The export coefficients of other land use types in the TGRA can be determined from the results of export coefficients research in existing articles (Liu et al. 2008; Long et al. 2008; Yang et al. 2015; Cui et al. 2016). The export coefficients values of different land uses in the TGRA which were determined in this study are shown in Table 4. The export coefficients of paddy in TN and urban land in TP were the highest, and urban land in TN and forest land in TP were the lowest, respectively.

Table 4

The export coefficients values of different land use in TGRA

Export coefficient (t/(km2·a))
SortsTNTP
Urban land 1.116 0.245 
Paddy field 2.540 0.085 
Dry land 2.178 0.025 
Forest land 1.604 0.020 
Grassland 1.682 0.025 
Water area 1.880 0.064 
Unutilized field 1.450 0.057 
Export coefficient (t/(km2·a))
SortsTNTP
Urban land 1.116 0.245 
Paddy field 2.540 0.085 
Dry land 2.178 0.025 
Forest land 1.604 0.020 
Grassland 1.682 0.025 
Water area 1.880 0.064 
Unutilized field 1.450 0.057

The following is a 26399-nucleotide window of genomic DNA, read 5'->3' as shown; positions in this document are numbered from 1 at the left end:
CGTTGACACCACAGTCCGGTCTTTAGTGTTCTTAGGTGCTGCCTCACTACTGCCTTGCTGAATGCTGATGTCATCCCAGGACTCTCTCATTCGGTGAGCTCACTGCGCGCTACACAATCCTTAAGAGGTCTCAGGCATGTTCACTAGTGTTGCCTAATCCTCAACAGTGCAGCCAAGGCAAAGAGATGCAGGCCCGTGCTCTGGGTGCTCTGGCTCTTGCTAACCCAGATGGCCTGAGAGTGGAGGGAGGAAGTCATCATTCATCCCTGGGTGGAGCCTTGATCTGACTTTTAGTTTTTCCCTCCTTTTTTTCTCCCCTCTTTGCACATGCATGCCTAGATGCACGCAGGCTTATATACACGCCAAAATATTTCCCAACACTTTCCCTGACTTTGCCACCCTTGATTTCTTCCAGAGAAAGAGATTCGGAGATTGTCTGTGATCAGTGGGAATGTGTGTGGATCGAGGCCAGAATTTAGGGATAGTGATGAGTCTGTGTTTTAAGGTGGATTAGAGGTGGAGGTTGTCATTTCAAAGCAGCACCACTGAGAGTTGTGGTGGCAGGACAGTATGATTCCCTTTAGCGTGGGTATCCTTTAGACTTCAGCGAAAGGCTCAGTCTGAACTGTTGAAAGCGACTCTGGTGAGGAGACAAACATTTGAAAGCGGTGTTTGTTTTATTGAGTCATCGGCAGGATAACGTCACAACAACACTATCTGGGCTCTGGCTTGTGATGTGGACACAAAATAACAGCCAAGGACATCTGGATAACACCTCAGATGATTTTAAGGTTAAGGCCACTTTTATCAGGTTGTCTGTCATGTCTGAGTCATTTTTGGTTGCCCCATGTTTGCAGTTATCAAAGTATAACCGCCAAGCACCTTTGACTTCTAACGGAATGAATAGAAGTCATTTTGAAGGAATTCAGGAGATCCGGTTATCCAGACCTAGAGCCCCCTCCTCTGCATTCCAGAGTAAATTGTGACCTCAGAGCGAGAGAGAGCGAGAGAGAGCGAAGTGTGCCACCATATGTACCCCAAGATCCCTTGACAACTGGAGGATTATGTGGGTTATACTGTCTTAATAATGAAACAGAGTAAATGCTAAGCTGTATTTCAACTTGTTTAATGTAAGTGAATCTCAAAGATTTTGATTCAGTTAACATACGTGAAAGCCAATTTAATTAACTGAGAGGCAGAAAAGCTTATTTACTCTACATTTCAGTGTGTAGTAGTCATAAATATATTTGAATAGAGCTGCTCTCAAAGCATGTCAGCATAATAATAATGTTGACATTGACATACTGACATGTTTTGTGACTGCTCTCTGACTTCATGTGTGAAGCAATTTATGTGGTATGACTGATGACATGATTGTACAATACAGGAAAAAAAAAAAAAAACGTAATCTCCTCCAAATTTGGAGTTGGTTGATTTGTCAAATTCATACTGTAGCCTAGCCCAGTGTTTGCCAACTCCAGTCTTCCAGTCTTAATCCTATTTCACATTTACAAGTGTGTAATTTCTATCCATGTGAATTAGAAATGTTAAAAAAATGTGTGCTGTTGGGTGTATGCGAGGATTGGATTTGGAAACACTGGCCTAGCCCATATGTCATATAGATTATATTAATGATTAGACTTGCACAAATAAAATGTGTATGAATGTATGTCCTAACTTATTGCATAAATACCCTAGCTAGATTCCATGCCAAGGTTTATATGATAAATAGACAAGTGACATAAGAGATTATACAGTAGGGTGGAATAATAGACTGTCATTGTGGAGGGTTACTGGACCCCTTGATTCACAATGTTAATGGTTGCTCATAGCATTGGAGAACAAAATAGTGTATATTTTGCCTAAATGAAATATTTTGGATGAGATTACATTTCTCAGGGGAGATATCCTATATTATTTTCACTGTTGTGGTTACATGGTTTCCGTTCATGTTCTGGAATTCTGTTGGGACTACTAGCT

Livestock and poultry export coefficient

The export coefficients of livestock and poultry were determined by the results of investigation of livestock and poultry manure disposal and literature consultation (Ding et al. 2010; Long et al. 2016; Li et al. 2021). The results were shown in Table 5. The export coefficients of big livestock in TN and TP were obviously higher than other livestock.

Table 5

The export coefficients of livestock and poultry in TGRA

SortsTN [kg/(ca•a)]TP [kg/(ca•a)]
Big livestock 7.320 0.310 
Pig 1.39 0.142 
Sheep 1.400 0.045 
Poultry 0.060 0.005 
SortsTN [kg/(ca•a)]TP [kg/(ca•a)]
Big livestock 7.320 0.310 
Pig 1.39 0.142 
Sheep 1.400 0.045 
Poultry 0.060 0.005 

Rural residential export coefficient